The biggest thing I do is reach out as early as I can so that editors know our audience team is already thinking about this event.
“Topic authority” is SEO jargon for subject matter expertise. A terrific way to communicate your authority as it relates to your publication’s likelihood of ranking for given topics is “right to win,” a phrase used by Kyle Sutton in this April interview. (At the time, Kyle was USA Today’s Director of Product SEO; he’s now the Director of SEO at The Points Guy.)
Can you explain what you mean by right to win?
Kyle Sutton: It’s terminology for where we feel like we should write this type of content or deploy this type of experience, where we feel like we could have a share of voice in search for that.
Were we to get underneath the hood, it’s probably concepts like E.E.A.T and topical authority, 'right to win' resonates more with the newsroom. Saying, “If you wrote about this, you would have a greater chance of success, because this is an area that you're recognized for and seen as an expert.”
Christina Passariello, Lily Ray and Louisa Frahm
In June, just after Google launched its Search Generative Experience, we convened an expert panel to discuss the impact generative AI could have on publishers. The in-depth conversation featured Christina Passariello, technology editor for The Washington Post; Lily Ray, senior director of SEO and head of organic research for Amsive Digital and Louisa Frahm, SEO director for ESPN.
What lessons should publishers be thinking about from previous platform pivots or algorithm updates?
Christina Passariello: Take the initiative and be proactive with a strategy — whether that’s around audience or innovation.
Louisa Frahm: I strongly believe in promoting education in all newsrooms, especially when new technology is in the mix. Before rolling out a giant AI strategy, it's important to remember how many different types of people you're working with in a newsroom.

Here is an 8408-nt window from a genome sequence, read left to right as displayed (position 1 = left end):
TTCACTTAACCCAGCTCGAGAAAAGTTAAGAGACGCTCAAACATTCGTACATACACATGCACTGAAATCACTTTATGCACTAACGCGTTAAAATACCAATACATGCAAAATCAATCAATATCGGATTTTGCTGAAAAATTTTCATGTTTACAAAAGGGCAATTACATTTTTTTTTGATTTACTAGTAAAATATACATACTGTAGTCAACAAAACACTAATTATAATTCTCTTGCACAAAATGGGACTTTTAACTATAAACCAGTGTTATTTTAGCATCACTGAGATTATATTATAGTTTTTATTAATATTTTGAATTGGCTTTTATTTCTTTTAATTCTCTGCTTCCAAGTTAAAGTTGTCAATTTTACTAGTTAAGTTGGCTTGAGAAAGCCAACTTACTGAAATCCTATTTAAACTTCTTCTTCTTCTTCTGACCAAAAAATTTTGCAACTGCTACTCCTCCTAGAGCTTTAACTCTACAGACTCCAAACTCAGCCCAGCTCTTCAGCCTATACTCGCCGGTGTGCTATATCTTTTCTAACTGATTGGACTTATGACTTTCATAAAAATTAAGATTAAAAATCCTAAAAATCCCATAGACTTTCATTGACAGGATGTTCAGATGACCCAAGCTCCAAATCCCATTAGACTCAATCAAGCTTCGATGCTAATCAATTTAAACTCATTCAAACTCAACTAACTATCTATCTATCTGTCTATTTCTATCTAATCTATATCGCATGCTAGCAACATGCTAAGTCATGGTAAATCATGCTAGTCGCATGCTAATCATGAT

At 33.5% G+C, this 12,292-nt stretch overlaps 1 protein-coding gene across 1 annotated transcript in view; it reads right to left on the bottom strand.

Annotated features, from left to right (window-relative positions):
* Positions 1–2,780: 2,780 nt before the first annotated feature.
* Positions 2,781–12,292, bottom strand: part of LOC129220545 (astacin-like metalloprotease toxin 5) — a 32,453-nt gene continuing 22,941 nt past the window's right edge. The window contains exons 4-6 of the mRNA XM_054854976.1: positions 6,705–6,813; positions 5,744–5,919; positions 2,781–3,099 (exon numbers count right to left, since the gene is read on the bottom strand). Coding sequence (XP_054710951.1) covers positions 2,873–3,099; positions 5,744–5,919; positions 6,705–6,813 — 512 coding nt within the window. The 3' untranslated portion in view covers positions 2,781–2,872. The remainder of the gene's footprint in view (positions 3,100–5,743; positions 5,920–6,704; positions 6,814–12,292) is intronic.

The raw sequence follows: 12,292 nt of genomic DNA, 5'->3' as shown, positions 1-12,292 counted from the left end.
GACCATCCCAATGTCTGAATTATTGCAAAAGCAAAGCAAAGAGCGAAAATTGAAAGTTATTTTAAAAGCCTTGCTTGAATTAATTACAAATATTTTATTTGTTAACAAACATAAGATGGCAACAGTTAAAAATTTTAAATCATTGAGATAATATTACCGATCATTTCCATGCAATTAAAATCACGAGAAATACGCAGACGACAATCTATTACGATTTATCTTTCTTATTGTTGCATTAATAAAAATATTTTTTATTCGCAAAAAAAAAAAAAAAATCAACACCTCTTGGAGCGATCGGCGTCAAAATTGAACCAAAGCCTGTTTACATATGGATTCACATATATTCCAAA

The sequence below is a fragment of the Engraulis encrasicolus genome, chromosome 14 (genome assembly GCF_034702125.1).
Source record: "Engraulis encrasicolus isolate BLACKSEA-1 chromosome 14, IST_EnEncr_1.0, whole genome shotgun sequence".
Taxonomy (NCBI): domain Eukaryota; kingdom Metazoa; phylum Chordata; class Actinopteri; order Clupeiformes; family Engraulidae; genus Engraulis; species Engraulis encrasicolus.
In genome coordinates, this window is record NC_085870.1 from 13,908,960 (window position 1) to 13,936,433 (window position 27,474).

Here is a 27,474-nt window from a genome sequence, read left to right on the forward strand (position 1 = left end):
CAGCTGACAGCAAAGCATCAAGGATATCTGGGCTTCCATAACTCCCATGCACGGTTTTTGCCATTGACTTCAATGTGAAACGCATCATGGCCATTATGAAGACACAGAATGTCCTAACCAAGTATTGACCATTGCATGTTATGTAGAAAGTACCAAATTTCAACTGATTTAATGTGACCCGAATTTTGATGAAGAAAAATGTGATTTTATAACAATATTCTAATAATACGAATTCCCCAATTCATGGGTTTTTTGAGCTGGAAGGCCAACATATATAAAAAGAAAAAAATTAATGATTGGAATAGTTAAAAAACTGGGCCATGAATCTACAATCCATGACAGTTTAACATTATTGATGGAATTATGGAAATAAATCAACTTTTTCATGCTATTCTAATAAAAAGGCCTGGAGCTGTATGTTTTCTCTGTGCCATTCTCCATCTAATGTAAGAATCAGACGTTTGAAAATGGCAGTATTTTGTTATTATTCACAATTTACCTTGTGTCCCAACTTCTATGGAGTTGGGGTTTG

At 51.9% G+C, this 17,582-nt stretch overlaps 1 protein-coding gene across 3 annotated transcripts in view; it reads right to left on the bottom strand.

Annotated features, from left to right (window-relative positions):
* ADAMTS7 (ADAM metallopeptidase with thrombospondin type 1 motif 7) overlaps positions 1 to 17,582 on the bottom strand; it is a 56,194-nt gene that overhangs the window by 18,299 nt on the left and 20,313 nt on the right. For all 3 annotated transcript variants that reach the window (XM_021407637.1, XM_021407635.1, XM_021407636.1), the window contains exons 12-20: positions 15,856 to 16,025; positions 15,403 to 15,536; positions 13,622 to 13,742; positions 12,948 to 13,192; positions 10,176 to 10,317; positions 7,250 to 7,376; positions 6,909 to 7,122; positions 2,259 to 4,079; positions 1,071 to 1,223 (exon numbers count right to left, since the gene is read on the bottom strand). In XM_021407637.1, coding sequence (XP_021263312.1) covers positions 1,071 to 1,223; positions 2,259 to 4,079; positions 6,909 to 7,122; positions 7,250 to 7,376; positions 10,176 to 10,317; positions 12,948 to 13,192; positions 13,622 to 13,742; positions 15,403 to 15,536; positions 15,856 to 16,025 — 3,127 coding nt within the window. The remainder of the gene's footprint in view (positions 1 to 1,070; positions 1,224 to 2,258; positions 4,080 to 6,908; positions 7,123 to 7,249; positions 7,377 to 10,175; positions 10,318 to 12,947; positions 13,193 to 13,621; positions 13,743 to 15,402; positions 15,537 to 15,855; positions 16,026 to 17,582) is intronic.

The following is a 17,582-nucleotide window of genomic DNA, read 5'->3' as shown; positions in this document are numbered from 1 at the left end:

SEO strategists are used to technology, but we work with a lot of traditional journalists who come from a totally different world. AI isn't their natural space. It’s important to educate colleagues with best practices and promote why new techniques aren’t scary (but exciting!).
Ben Dilks and Leonie Roderick
Paywalls can create tricky situations for publishers, especially in search. It’s not only important to have the paywall set up properly, but also have an effective strategy that allows gated content to complement free stories. Ben Dilks and Leonie Roderick shared their insights on how the paywall plays into The Times and Sunday Times’ SEO approach.
How do you get the newsroom invested in a paywall strategy?
Ben Dilks: We have gone on a real journey. When I started out, the idea of editorial SEO was either totally alien or viewed with great suspicion by many people in the newsroom. Gradually it came to be seen as a necessary evil: people thought of SEO as a game we have to play, but one that could sometimes compromise quality. These days — after a lot of training — I think we’re finally in a place where a lot of journalists actually see SEO as an incredible tool to enhance the quality of our coverage.
Leonie Roderick: Our starting point for a long time was to have everything behind the paywall, but we have encouraged and nurtured the idea of having certain types of coverage outside of it.
For example, some of our live coverage is now free to read, which is a good way of getting larger volumes of readers through the door and introducing them to premium content, such as our analysis, interviews and features.
We see it as important to keep people updated on a breaking news event as it unfolds and allow them to sample it, while still showing off the breadth of our content.
Ben Dilks: I think before it was thought of as a binary — paywall or no paywall. But now, it's increasingly evident that you need to be more sophisticated and think carefully about which content is behind the paywall and which isn’t.
After successfully completing a site migration for NBC Sports, Jason Pollack joined us to share tips and best practices, including early preparation.
Having search be involved almost immediately — how important was that for this migration, and how important do you think it's going to be going forward?
Jason Pollack: Really, really important.
In my experience, it can be rare to have a strong developer-SEO relationship, especially within a large company. But we were lucky to have partners that trusted us. Actually, we used this project in many ways as a catalyst to an even better working relationship going forward.
We were also lucky to have such a responsive team to partner with, because we would typically hand over deliverables, and then have like six or seven follow-up meetings with them about very specific follow-up questions they had about the recommendations we were making. It was a lot of back-and-forth, but that’s really why for us it was so important to be involved early on in the process.